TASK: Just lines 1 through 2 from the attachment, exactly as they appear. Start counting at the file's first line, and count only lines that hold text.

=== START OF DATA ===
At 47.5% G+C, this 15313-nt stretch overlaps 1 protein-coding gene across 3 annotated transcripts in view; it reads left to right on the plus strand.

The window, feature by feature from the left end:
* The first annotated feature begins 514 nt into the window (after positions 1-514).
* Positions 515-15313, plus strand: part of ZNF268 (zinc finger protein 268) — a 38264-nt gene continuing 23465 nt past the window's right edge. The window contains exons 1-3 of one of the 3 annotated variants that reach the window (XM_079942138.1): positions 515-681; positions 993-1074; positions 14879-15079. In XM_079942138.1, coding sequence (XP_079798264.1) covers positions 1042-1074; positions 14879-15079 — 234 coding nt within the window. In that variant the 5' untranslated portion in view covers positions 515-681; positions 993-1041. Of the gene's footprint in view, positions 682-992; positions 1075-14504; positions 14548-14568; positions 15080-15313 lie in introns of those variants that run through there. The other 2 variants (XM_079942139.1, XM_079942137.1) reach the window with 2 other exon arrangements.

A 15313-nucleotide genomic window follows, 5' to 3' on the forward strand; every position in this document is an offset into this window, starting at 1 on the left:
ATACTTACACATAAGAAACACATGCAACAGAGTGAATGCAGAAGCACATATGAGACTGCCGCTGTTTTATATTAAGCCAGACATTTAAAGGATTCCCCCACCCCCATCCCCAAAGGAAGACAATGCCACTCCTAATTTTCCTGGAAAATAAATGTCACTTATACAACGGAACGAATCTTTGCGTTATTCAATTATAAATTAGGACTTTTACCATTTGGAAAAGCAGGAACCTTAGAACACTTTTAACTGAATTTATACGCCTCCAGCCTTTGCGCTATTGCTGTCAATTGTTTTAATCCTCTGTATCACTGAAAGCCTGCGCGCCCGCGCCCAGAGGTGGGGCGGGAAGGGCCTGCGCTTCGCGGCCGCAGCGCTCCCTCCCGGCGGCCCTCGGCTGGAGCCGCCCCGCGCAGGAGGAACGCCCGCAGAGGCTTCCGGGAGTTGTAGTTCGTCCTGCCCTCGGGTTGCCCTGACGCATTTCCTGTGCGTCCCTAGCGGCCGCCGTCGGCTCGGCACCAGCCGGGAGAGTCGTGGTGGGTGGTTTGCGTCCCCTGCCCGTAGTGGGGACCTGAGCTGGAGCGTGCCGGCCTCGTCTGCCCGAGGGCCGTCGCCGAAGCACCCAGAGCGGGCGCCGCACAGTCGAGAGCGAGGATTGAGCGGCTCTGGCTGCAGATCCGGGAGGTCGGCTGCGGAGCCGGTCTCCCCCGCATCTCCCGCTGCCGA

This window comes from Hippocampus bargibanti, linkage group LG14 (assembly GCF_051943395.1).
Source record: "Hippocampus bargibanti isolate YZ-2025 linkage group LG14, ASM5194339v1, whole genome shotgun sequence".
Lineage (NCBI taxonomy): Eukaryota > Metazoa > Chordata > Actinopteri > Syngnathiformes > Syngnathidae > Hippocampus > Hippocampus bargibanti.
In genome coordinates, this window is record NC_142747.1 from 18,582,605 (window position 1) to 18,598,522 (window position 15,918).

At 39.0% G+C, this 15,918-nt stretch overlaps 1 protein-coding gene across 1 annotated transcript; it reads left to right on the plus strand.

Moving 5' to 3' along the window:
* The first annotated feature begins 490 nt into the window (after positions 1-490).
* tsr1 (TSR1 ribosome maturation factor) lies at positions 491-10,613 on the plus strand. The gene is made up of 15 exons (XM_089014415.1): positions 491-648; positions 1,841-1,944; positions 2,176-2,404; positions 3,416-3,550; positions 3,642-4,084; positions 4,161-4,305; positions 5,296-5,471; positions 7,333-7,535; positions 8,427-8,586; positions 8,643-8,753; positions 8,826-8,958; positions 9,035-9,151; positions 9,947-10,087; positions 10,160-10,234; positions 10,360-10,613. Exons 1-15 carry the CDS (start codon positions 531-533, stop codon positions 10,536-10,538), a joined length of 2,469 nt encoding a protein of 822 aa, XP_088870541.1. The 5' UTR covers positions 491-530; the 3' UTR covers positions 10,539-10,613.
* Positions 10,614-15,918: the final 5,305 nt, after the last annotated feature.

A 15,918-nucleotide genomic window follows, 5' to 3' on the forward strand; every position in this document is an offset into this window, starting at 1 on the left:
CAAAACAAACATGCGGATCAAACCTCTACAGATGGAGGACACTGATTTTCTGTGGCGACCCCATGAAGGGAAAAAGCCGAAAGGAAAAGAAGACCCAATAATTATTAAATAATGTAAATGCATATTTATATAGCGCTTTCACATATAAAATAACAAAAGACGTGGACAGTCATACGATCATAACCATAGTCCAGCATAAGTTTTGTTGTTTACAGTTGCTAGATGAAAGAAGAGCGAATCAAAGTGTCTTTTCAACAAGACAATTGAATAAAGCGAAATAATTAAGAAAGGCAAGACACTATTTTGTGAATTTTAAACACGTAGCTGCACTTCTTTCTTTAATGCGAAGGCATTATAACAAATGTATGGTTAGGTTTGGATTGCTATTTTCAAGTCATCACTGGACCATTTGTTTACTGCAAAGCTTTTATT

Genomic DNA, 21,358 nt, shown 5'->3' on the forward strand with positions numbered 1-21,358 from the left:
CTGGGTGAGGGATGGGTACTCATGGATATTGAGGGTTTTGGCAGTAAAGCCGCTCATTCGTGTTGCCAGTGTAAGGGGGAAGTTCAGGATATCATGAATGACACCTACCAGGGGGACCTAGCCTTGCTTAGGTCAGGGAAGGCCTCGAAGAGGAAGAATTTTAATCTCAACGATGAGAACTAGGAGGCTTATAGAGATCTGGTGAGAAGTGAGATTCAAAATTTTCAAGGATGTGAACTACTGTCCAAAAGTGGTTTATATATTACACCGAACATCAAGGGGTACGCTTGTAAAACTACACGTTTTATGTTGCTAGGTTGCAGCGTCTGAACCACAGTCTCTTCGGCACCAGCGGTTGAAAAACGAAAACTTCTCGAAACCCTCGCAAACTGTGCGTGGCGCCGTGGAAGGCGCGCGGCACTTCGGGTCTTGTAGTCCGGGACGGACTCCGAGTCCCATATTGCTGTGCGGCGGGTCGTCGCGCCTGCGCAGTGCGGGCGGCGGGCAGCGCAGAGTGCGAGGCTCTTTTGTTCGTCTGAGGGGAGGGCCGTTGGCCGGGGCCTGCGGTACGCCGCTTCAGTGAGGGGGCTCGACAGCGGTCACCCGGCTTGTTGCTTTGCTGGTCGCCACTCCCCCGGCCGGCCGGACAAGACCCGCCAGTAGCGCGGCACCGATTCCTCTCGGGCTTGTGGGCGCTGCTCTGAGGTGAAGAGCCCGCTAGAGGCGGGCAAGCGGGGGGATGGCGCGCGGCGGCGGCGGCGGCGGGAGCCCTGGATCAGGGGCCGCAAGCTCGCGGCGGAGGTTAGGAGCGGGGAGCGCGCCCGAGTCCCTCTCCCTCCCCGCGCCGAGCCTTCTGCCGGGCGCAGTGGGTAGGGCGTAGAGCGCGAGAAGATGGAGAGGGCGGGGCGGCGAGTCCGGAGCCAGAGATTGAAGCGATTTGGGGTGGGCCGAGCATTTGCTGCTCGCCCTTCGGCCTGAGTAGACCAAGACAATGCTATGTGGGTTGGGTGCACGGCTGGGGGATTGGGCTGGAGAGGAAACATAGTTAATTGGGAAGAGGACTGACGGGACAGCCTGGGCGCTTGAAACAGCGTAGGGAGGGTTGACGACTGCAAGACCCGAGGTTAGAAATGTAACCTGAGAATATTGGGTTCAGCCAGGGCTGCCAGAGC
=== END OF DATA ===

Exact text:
At 47.5% G+C, this 15313-nt stretch overlaps 1 protein-coding gene across 3 annotated transcripts in view; it reads left to right on the plus strand.

The window, feature by feature from the left end: